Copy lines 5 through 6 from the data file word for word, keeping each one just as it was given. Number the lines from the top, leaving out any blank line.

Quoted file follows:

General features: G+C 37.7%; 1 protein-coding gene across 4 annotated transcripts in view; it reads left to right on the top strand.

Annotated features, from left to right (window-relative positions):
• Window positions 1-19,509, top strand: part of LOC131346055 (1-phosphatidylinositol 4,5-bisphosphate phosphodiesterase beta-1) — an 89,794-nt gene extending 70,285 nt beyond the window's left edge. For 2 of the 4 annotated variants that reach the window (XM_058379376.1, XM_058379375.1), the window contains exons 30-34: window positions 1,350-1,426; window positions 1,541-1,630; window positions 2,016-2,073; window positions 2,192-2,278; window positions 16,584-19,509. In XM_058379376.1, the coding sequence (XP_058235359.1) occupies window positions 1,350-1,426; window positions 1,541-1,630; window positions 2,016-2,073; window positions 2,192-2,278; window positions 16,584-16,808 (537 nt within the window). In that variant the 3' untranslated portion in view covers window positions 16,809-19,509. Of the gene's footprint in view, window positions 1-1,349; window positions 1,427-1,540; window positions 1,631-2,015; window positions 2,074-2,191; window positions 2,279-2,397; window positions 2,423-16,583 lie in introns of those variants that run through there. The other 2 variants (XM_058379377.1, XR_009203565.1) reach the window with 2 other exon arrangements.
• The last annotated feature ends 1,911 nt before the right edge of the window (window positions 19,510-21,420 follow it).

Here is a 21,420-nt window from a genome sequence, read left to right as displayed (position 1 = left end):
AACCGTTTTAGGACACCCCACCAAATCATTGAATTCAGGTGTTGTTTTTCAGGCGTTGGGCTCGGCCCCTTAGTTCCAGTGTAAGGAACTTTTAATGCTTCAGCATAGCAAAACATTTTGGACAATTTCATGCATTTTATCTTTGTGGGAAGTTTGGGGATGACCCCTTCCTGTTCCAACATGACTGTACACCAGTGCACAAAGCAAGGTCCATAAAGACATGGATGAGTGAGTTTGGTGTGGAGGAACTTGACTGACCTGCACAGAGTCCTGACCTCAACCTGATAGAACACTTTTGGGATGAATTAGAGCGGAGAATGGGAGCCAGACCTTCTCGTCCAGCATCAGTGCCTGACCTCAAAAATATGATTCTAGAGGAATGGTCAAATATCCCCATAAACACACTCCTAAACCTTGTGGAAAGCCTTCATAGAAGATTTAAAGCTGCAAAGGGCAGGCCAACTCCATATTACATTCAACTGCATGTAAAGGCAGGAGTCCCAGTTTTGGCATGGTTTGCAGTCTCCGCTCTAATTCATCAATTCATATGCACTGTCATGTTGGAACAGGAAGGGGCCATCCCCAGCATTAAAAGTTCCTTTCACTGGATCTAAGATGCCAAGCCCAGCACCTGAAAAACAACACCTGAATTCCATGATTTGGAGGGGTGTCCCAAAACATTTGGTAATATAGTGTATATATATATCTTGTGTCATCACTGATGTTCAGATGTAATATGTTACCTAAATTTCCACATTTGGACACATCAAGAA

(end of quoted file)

Here is a 21,420-nt window from a genome sequence, read left to right as displayed (position 1 = left end):
AACCGTTTTAGGACACCCCACCAAATCATTGAATTCAGGTGTTGTTTTTCAGGCGTTGGGCTCGGCCCCTTAGTTCCAGTGTAAGGAACTTTTAATGCTTCAGCATAGCAAAACATTTTGGACAATTTCATGCATTTTATCTTTGTGGGAAGTTTGGGGATGACCCCTTCCTGTTCCAACATGACTGTACACCAGTGCACAAAGCAAGGTCCATAAAGACATGGATGAGTGAGTTTGGTGTGGAGGAACTTGACTGACCTGCACAGAGTCCTGACCTCAACCTGATAGAACACTTTTGGGATGAATTAGAGCGGAGAATGGGAGCCAGACCTTCTCGTCCAGCATCAGTGCCTGACCTCAAAAATATGATTCTAGAGGAATGGTCAAATATCCCCATAAACACACTCCTAAACCTTGTGGAAAGCCTTCATAGAAGATTTAAAGCTGCAAAGGGCAGGCCAACTCCATATTACATTCAACTGCATGTAAAGGCAGGAGTCCCAGTTTTGGCATGGTTTGCAGTCTCCGCTCTAATTCATCAATTCATATGCACTGTCATGTTGGAACAGGAAGGGGCCATCCCCAGCATTAAAAGTTCCTTTCACTGGATCTAAGATGCCAAGCCCAGCACCTGAAAAACAACACCTGAATTCCATGATTTGGAGGGGTGTCCCAAAACATTTGGTAATATAGTGTATATATATATCTTGTGTCATCACTGATGTTCAGATGTAATATGTTACCTAAATTTCCACATTTGGACACATCAAGAA